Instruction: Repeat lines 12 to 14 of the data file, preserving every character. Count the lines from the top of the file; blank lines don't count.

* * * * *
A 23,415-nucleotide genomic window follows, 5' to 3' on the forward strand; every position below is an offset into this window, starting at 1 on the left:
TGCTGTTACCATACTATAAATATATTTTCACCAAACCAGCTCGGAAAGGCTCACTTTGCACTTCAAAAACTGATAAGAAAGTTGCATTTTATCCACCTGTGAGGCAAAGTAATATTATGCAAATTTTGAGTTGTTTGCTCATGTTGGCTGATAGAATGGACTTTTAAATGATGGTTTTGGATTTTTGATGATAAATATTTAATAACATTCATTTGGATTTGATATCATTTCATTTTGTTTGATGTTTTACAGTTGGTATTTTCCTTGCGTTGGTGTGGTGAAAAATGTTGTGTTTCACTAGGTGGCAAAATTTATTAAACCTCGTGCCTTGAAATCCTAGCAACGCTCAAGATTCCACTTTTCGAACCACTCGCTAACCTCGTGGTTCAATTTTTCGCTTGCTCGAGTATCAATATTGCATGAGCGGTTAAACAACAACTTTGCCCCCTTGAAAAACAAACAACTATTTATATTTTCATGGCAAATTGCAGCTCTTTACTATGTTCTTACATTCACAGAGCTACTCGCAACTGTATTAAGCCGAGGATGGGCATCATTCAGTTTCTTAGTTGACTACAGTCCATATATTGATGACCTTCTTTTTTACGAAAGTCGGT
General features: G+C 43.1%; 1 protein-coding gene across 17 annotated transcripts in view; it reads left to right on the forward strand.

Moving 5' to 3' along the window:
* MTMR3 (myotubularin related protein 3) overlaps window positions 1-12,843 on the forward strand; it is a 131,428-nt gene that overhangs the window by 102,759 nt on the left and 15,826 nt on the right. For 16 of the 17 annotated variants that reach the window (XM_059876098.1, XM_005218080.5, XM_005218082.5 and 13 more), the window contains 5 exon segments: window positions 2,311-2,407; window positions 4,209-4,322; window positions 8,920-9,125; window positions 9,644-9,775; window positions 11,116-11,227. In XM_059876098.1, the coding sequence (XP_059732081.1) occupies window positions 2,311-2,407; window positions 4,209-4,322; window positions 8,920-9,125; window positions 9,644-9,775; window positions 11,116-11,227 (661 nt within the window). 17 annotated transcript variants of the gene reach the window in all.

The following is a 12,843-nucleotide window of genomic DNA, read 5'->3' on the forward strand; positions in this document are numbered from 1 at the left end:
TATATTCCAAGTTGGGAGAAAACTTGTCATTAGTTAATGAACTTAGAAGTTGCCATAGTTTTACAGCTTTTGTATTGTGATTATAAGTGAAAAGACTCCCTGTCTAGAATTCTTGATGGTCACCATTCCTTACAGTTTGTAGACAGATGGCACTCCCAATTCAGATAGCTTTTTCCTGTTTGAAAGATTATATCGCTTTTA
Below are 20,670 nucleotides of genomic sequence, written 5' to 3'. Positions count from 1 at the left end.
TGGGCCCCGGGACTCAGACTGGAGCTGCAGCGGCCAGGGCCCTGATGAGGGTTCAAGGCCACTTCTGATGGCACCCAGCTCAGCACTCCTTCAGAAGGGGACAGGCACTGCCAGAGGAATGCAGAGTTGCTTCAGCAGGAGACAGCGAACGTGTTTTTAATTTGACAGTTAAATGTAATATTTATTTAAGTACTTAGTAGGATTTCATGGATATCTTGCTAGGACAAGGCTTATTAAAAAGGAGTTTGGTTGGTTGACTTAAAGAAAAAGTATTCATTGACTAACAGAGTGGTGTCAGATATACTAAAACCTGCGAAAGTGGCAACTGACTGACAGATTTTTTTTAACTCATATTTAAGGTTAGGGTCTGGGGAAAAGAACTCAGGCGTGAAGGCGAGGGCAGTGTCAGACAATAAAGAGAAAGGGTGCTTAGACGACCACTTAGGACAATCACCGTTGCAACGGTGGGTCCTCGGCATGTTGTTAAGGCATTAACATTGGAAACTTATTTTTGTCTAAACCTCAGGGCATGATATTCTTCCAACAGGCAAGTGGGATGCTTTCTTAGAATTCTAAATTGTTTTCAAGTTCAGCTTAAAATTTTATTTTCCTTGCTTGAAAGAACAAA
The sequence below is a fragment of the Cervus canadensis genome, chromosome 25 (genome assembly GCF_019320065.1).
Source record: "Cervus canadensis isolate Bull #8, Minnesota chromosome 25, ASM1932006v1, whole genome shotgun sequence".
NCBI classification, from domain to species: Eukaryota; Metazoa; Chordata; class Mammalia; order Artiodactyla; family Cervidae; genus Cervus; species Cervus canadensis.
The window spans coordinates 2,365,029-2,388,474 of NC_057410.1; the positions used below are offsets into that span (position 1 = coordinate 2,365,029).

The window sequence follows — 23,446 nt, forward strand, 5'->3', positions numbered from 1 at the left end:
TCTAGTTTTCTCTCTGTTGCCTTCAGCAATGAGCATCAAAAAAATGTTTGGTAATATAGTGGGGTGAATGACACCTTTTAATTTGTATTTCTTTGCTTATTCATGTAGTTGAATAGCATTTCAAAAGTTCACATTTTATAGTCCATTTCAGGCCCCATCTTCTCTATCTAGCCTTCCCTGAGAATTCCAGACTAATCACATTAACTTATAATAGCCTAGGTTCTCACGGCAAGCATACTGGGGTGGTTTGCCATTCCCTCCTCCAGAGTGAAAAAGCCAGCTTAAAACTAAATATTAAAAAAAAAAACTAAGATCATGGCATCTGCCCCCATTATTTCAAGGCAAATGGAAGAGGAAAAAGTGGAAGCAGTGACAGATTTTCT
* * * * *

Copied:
NCBI classification, from domain to species: Eukaryota; Metazoa; Chordata; class Mammalia; order Artiodactyla; family Cervidae; genus Cervus; species Cervus canadensis.
The window spans coordinates 2,365,029-2,388,474 of NC_057410.1; the positions used below are offsets into that span (position 1 = coordinate 2,365,029).

The window sequence follows — 23,446 nt, forward strand, 5'->3', positions numbered from 1 at the left end: